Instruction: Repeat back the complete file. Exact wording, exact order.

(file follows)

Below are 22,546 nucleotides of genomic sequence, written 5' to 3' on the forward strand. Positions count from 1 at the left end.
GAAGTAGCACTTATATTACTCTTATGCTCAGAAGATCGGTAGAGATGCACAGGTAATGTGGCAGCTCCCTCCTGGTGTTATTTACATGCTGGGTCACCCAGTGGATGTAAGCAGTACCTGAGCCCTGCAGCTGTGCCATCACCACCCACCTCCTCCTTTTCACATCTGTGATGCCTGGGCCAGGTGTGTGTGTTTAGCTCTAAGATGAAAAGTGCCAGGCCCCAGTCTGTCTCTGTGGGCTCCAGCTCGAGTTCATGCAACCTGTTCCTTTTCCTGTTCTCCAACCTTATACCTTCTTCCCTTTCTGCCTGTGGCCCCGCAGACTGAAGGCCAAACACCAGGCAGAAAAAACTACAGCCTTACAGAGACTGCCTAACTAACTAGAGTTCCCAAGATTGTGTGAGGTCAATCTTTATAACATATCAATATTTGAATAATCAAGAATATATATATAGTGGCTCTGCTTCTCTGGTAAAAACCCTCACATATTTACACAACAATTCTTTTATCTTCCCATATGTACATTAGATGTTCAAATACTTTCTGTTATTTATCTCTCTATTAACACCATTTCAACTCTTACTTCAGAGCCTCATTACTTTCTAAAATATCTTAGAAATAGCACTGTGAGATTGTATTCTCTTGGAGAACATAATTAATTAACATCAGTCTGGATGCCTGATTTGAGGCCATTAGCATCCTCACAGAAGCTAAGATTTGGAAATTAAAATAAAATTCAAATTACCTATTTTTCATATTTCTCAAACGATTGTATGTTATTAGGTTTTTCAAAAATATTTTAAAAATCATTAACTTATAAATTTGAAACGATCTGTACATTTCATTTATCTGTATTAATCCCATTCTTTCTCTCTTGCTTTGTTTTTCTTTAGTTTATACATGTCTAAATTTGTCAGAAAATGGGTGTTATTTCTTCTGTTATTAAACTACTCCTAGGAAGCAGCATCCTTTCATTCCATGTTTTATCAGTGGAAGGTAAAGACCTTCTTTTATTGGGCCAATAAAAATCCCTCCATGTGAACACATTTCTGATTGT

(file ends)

Below are 22,546 nucleotides of genomic sequence, written 5' to 3' on the forward strand. Positions count from 1 at the left end.
GAAGTAGCACTTATATTACTCTTATGCTCAGAAGATCGGTAGAGATGCACAGGTAATGTGGCAGCTCCCTCCTGGTGTTATTTACATGCTGGGTCACCCAGTGGATGTAAGCAGTACCTGAGCCCTGCAGCTGTGCCATCACCACCCACCTCCTCCTTTTCACATCTGTGATGCCTGGGCCAGGTGTGTGTGTTTAGCTCTAAGATGAAAAGTGCCAGGCCCCAGTCTGTCTCTGTGGGCTCCAGCTCGAGTTCATGCAACCTGTTCCTTTTCCTGTTCTCCAACCTTATACCTTCTTCCCTTTCTGCCTGTGGCCCCGCAGACTGAAGGCCAAACACCAGGCAGAAAAAACTACAGCCTTACAGAGACTGCCTAACTAACTAGAGTTCCCAAGATTGTGTGAGGTCAATCTTTATAACATATCAATATTTGAATAATCAAGAATATATATATAGTGGCTCTGCTTCTCTGGTAAAAACCCTCACATATTTACACAACAATTCTTTTATCTTCCCATATGTACATTAGATGTTCAAATACTTTCTGTTATTTATCTCTCTATTAACACCATTTCAACTCTTACTTCAGAGCCTCATTACTTTCTAAAATATCTTAGAAATAGCACTGTGAGATTGTATTCTCTTGGAGAACATAATTAATTAACATCAGTCTGGATGCCTGATTTGAGGCCATTAGCATCCTCACAGAAGCTAAGATTTGGAAATTAAAATAAAATTCAAATTACCTATTTTTCATATTTCTCAAACGATTGTATGTTATTAGGTTTTTCAAAAATATTTTAAAAATCATTAACTTATAAATTTGAAACGATCTGTACATTTCATTTATCTGTATTAATCCCATTCTTTCTCTCTTGCTTTGTTTTTCTTTAGTTTATACATGTCTAAATTTGTCAGAAAATGGGTGTTATTTCTTCTGTTATTAAACTACTCCTAGGAAGCAGCATCCTTTCATTCCATGTTTTATCAGTGGAAGGTAAAGACCTTCTTTTATTGGGCCAATAAAAATCCCTCCATGTGAACACATTTCTGATTGT